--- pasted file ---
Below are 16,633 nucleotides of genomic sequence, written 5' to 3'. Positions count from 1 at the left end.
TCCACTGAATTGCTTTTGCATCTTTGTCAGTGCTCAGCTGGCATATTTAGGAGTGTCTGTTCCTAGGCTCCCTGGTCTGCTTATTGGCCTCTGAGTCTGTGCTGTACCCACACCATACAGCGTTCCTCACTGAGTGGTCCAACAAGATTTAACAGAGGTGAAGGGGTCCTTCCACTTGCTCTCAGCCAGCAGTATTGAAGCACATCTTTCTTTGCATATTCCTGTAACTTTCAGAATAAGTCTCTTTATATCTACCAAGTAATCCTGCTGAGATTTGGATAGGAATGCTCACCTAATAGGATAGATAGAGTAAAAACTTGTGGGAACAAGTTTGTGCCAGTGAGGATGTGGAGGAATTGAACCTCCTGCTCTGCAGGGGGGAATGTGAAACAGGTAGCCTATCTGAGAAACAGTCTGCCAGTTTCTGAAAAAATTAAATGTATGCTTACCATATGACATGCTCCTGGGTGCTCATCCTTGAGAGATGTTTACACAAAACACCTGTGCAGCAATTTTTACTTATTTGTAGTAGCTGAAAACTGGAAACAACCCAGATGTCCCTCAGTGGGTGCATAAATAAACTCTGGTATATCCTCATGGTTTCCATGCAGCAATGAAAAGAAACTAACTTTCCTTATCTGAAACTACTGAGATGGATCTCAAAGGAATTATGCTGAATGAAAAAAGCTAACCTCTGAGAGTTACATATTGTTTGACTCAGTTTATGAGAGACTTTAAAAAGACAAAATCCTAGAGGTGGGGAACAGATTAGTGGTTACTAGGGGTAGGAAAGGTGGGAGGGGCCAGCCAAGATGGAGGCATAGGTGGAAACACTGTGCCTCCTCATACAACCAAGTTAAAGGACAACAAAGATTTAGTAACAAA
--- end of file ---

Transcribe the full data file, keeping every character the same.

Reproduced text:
Below are 16,633 nucleotides of genomic sequence, written 5' to 3'. Positions count from 1 at the left end.
TCCACTGAATTGCTTTTGCATCTTTGTCAGTGCTCAGCTGGCATATTTAGGAGTGTCTGTTCCTAGGCTCCCTGGTCTGCTTATTGGCCTCTGAGTCTGTGCTGTACCCACACCATACAGCGTTCCTCACTGAGTGGTCCAACAAGATTTAACAGAGGTGAAGGGGTCCTTCCACTTGCTCTCAGCCAGCAGTATTGAAGCACATCTTTCTTTGCATATTCCTGTAACTTTCAGAATAAGTCTCTTTATATCTACCAAGTAATCCTGCTGAGATTTGGATAGGAATGCTCACCTAATAGGATAGATAGAGTAAAAACTTGTGGGAACAAGTTTGTGCCAGTGAGGATGTGGAGGAATTGAACCTCCTGCTCTGCAGGGGGGAATGTGAAACAGGTAGCCTATCTGAGAAACAGTCTGCCAGTTTCTGAAAAAATTAAATGTATGCTTACCATATGACATGCTCCTGGGTGCTCATCCTTGAGAGATGTTTACACAAAACACCTGTGCAGCAATTTTTACTTATTTGTAGTAGCTGAAAACTGGAAACAACCCAGATGTCCCTCAGTGGGTGCATAAATAAACTCTGGTATATCCTCATGGTTTCCATGCAGCAATGAAAAGAAACTAACTTTCCTTATCTGAAACTACTGAGATGGATCTCAAAGGAATTATGCTGAATGAAAAAAGCTAACCTCTGAGAGTTACATATTGTTTGACTCAGTTTATGAGAGACTTTAAAAAGACAAAATCCTAGAGGTGGGGAACAGATTAGTGGTTACTAGGGGTAGGAAAGGTGGGAGGGGCCAGCCAAGATGGAGGCATAGGTGGAAACACTGTGCCTCCTCATACAACCAAGTTAAAGGACAACAAAGATTTAGTAACAAA